6. Keep meals balanced with protein

Holiday foods are typically packed with carbs and fats and these types of foods typically offer very little satiety. Try to include a protein containing food with each meal, I recommend 25g per serving. Note individuals with a larger lean body mass may need to consume more, i.e. up to 50g per serve to achieve their daily protein needs Protein is not only the most important macronutrient for building lean body mass, it will also help promote feelings of fullness and help curtail your calorie intakes. Some good sources of protein include lean red meat, grilled poultry and fish, egg whites, and fat free dairy foods such as milk, yogurt and cheese. Some protein containing plant foods include, tofu, tempeh, lentils beans and quinoa.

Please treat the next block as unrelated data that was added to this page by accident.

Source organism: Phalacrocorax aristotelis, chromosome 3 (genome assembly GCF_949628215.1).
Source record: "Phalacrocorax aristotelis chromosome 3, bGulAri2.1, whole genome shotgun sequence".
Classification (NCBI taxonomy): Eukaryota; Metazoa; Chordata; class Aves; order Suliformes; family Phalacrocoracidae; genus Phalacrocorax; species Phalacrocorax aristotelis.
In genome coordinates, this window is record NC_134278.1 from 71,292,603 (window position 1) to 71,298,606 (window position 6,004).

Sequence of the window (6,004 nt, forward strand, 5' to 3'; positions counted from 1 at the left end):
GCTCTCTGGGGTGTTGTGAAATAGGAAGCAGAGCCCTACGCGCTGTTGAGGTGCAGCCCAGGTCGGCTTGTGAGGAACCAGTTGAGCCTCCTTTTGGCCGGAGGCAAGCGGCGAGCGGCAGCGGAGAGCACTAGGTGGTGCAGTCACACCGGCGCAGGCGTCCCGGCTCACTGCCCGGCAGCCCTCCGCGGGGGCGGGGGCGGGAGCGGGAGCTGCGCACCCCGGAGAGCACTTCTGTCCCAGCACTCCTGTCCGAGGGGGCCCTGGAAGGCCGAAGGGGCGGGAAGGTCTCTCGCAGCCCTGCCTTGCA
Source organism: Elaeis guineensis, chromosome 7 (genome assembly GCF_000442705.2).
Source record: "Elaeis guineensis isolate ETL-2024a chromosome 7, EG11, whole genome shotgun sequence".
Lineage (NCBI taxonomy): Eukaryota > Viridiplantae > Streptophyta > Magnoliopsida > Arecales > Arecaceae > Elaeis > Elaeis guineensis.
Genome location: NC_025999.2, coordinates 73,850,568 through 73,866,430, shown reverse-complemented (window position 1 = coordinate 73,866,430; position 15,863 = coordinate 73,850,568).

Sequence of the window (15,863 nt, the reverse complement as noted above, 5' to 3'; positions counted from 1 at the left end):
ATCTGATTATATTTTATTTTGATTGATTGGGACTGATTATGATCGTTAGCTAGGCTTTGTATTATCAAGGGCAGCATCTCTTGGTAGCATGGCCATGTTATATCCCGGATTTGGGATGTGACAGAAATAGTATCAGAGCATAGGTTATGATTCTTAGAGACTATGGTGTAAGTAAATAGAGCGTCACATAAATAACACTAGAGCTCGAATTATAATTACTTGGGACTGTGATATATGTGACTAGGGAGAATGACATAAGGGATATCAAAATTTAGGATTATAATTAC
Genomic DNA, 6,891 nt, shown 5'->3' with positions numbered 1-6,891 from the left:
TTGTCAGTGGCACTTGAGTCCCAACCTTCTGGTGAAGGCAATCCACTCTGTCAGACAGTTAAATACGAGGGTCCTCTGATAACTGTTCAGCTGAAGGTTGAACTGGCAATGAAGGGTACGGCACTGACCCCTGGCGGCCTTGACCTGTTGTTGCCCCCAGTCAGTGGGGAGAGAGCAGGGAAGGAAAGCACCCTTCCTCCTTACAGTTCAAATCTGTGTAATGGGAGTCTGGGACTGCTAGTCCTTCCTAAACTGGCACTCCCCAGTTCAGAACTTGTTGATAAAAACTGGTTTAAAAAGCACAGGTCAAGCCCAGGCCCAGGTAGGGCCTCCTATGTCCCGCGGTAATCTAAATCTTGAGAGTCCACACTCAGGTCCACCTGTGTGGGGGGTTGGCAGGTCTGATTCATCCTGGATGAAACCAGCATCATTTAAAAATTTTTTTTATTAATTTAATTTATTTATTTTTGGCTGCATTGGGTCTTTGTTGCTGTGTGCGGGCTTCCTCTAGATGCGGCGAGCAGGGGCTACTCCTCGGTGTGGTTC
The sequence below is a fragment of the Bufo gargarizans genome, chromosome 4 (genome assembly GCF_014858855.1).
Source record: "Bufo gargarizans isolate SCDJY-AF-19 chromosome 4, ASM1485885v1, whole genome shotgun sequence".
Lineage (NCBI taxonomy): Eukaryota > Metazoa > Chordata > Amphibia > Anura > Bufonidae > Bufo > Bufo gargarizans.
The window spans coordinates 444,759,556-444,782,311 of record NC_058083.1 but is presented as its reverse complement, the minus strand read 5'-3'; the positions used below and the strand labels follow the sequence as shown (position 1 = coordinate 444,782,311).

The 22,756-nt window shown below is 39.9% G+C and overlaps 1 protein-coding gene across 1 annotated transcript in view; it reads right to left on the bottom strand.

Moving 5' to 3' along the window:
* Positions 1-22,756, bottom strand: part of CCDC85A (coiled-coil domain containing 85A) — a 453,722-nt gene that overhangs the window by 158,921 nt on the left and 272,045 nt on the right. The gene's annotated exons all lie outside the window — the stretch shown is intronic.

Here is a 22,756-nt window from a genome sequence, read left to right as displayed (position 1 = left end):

7. Focus on fiber

Fiber is another important nutrient that also induces feeling of fullness. Studies show that increased dietary fiber can help to reduce total calorie intakes, which may help prevent weight gain over the holidays. Fiber has a myriad of health other health benefits in addition to helping with weight maintenance, so make sure you try to include a fiber source with every meal. Foods high in fiber include vegetables, fruits, legumes, whole grains, breads and cereals, specifically grains with the skins still in tact, as well as nuts and seeds.

My favorite fiber sources are stir-fry or roasted and salted vegetables such as peppers, squash, zucchini, mushrooms, brussel sprouts, bok choy and kale. My favorite salad ingredients include freshly chopped collard greens, kale, baby spinach and iceberg lettuce with cucumber, diced tomatoes, roasted red peppers, sweet corn kernels, banana peppers, jalapeno, olives, chickpeas, and fresh herbs such as basil, cilantro and mint. Team these with a nice low calorie salad dressing and a protein source and it’s amazing how good a salad can be.

8. Cut back on taste-testing